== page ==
R-Roger. First to cross enemy coast. Hit by FLAK, crashed with all crew lost.
S-Sugar. Engineer dealt with 3 engine failures, aircraft hit by FLAK at low level.
T-Tare. 105pts other targets. Flight Engineer on Elsan throughout flight*.
V-Victor. 60pts other targets. uneventful flight.
X-XRay. 90pts other targets. First to bomb, across stream, but hit by FLAK and crashed.
Y-Yoke. Shot down after unsuccessful bombing run by JU88. Tail Gunner bailed out.
Z-Zebra. 75pts other targets. Last to reach target. Front Gunner killed.
-------
B-Bruno. No combat contacts.
D-Dora. Shot down in combat.
E-Emil. Destroyed 1 Lancaster.
F-Friedrich. No combat contacts.
H-Heinrich. No combat contacts.
I-Ida. No combat contacts.




The game ended due to time restrictions before the bombers could return to their now fogged-in airfield, but all agreed it had been a jolly good game.

Maybe other raids – Brest submarine pens, the Tirpitz, the Dambusters raid, etc. will be created for the future, but meanwhile I rest upon my laurels.

*Each turn I, as umpire, drew a “Gremlin” card to randomise damage, change of wind direction or strength, enemy shipping, and other similar effects.

Serendipity and repurposing

It is a well known fact that in our household very few purchases (except food) are used for their intended pupose.  So it was no surprise that when I spotted in the centre aisle of our local Lidl a pack of brown felt pads for the protection of shiny floors against furniture legs for less than 2 pounds/dollars/euros that I snapped them up for potential wargames use.

(I since bought a supplementary pack of beige ones, which have vanished after arriving home.)

The pack has circular pads of 32x10mm, 36x15mm and 48x20mm; square pads of 20x20mm and one sheet 200x200mm.  All are about 2mm thick.

Felt pads. 15mm versions used up.

Coincidentally, within a week I needed to create for the Market Garden campaign a wargaming area of heathland in 6mm.

Some time ago I bought from eBay some Chinese model trees as an alternative to the “flocked bottle brush” type of which I already have plenty.  Examples below.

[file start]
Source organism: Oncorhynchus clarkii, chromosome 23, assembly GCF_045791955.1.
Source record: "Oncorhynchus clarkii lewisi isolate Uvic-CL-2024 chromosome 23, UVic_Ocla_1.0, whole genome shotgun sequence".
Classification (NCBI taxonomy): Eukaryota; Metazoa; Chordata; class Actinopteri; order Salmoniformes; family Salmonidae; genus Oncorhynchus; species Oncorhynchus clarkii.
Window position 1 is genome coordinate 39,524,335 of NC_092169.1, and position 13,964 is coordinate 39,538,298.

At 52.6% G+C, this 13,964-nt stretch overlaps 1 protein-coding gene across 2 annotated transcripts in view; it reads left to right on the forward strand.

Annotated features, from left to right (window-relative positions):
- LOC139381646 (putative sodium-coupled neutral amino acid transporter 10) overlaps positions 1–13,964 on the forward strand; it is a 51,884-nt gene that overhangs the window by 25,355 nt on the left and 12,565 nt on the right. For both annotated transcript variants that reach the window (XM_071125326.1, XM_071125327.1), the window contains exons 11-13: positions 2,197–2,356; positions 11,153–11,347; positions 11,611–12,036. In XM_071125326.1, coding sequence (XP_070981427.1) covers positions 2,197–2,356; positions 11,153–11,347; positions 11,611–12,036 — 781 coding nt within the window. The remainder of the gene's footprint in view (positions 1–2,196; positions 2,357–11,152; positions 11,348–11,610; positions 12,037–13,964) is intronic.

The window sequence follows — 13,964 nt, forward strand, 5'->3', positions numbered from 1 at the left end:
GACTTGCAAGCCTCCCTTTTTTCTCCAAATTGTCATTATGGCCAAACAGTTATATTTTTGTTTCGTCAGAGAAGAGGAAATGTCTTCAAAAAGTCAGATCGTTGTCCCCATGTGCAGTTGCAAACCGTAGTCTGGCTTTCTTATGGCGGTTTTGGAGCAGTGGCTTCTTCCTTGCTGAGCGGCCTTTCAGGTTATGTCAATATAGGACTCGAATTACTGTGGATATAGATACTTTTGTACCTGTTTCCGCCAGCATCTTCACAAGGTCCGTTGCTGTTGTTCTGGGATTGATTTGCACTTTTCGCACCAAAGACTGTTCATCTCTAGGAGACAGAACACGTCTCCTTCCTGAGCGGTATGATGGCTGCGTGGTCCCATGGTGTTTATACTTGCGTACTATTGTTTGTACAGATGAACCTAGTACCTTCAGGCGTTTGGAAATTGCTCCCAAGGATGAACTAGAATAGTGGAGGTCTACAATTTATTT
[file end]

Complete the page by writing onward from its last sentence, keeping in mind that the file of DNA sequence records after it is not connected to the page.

In the pack were lots of tiny trees which remained in the box for potential future use.

“Aha!” thinks I, “This is my serendipitous moment.”

By twisting the miniscule tree trunks together and pressing them onto to the sticky side of the felt pads I managed to create  clumps of bushes.  The felt underside helps prevent them from being inadvertantly moved against the flocked base terrain hexagons.

I may decide to use my previously described method of coating the bushes with diluted PVA glue and baking in the oven at a low heat to solidify the models, but for the time being they will suffice, when properly placed, interspersed with occasional trees, to represent my heathland.

Battle at Arnhem

18th September 1944.  06:00.  Dawn, Weather: good.

The battle for the Arnhem road bridge continued with elements of 2nd and 3rd Battalions, Parachute Regiment of 1st Brigade, 1st British Airborne Division, combined with the 1st Airborne Reconnaissance Squadron holding the northern approaches.

From the west 1st and 11th Battalions of the Parachute Regiment were trying to break through to the bridge to support the defence and to bring much needed  supplies.

On the German side 16th SS Training Battalion, supported by the Bridge Defence Company, were trying to block any reinforcements from the west.